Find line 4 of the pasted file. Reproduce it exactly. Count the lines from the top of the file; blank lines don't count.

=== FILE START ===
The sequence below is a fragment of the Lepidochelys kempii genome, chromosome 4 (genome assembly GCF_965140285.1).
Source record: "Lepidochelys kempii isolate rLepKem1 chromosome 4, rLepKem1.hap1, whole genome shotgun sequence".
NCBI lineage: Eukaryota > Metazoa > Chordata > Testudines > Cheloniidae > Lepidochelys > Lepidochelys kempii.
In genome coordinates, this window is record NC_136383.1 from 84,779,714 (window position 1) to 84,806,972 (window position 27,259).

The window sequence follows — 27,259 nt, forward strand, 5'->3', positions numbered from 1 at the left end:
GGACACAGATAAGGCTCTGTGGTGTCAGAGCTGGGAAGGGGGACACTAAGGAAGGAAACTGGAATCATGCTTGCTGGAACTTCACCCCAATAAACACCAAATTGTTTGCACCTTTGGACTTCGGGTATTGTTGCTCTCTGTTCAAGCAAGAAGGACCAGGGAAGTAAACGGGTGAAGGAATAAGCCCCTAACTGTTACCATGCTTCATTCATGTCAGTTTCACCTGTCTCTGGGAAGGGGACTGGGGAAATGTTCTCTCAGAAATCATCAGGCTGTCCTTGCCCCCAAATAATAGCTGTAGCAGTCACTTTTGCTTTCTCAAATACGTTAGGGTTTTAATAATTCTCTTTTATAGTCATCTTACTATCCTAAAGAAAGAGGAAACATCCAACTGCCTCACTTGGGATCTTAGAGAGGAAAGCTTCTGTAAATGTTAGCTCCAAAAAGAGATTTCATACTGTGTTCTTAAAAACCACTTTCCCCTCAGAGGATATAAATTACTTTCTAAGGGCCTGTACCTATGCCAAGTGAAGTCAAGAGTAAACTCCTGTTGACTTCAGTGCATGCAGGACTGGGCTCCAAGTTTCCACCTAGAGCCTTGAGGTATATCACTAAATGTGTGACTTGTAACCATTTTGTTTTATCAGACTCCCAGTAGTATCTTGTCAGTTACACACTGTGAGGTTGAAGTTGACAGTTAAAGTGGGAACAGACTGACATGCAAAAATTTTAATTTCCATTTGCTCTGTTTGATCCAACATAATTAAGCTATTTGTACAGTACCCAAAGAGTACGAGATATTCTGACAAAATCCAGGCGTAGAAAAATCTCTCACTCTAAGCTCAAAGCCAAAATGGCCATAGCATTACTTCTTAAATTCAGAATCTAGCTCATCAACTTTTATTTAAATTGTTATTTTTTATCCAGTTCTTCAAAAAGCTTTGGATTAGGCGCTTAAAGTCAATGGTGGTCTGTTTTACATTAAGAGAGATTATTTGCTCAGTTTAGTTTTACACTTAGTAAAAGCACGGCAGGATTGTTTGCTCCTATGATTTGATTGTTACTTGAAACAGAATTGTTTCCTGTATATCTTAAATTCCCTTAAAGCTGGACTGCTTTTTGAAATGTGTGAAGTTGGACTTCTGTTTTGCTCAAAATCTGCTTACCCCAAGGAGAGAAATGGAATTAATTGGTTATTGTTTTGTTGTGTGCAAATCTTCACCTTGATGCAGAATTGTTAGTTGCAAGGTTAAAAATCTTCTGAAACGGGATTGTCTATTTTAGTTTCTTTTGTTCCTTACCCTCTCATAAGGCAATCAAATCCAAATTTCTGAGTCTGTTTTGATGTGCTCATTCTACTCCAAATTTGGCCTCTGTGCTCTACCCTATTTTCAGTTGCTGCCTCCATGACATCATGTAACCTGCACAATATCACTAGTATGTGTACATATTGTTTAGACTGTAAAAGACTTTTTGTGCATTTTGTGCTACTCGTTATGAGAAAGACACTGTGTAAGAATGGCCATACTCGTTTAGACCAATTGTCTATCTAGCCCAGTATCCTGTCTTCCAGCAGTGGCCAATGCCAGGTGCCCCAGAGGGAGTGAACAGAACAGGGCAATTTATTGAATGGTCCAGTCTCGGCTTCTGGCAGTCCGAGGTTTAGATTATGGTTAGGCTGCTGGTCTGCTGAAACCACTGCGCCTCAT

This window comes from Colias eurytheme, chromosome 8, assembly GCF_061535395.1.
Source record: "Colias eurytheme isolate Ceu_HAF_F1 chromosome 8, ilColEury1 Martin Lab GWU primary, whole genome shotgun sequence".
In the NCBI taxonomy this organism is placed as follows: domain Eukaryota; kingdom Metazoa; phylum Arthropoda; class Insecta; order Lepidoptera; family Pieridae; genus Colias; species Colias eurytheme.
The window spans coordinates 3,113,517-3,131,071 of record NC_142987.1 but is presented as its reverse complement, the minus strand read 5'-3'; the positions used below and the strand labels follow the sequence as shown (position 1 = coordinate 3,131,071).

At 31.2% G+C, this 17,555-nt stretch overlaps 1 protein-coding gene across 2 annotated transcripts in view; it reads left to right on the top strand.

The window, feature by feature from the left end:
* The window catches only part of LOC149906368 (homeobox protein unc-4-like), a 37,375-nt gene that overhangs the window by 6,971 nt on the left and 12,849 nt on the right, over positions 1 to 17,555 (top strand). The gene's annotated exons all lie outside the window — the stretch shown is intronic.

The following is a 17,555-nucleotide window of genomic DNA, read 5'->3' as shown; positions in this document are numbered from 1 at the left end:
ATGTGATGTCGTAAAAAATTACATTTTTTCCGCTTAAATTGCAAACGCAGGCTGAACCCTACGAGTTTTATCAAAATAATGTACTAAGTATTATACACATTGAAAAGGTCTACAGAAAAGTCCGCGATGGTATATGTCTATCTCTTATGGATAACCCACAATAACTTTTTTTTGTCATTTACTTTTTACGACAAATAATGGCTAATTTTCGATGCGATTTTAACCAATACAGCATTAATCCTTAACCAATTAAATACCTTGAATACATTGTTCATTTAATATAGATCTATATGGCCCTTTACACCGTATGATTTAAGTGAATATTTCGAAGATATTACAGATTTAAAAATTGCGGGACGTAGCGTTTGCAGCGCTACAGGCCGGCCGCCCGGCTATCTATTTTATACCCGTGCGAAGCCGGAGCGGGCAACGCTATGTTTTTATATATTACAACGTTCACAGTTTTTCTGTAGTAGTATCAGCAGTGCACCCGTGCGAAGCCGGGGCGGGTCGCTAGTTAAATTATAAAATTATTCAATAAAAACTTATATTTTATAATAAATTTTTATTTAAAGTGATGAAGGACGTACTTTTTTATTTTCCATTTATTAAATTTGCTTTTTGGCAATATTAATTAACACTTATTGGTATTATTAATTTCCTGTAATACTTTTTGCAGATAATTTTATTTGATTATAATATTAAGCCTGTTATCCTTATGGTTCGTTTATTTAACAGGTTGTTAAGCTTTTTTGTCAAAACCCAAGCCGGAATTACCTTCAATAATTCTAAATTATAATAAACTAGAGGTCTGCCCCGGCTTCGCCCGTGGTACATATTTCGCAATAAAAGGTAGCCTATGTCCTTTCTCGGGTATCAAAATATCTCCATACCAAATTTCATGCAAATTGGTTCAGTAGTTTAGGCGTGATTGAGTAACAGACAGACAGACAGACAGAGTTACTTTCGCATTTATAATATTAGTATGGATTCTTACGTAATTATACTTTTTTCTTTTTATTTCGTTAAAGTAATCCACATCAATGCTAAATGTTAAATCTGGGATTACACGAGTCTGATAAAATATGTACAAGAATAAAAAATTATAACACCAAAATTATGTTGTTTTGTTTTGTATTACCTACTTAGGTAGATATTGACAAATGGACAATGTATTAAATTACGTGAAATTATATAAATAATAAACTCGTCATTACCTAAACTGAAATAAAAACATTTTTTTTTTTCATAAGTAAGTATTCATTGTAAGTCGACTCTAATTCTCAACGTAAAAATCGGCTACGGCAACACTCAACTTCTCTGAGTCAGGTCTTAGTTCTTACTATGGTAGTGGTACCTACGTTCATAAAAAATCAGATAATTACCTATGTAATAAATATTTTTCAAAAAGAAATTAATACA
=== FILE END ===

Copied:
In genome coordinates, this window is record NC_136383.1 from 84,779,714 (window position 1) to 84,806,972 (window position 27,259).